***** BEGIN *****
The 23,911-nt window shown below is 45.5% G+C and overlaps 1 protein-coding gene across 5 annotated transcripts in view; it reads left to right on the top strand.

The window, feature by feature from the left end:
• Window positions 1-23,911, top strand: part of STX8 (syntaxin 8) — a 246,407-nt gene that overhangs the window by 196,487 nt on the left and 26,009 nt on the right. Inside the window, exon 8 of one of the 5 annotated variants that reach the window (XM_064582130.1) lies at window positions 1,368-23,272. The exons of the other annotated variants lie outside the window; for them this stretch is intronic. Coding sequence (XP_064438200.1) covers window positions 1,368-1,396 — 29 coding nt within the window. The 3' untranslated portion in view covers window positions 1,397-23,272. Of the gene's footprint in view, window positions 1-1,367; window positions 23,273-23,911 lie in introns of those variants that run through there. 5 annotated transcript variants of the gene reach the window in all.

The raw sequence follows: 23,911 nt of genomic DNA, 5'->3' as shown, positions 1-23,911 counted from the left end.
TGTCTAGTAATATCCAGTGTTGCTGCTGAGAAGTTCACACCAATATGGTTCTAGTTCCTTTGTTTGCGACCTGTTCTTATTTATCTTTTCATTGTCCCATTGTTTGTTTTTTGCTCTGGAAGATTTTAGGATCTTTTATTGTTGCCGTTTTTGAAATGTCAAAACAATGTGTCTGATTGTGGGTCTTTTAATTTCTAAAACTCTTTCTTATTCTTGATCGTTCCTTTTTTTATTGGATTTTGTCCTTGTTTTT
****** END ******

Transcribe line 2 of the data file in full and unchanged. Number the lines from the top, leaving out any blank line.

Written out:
The window, feature by feature from the left end: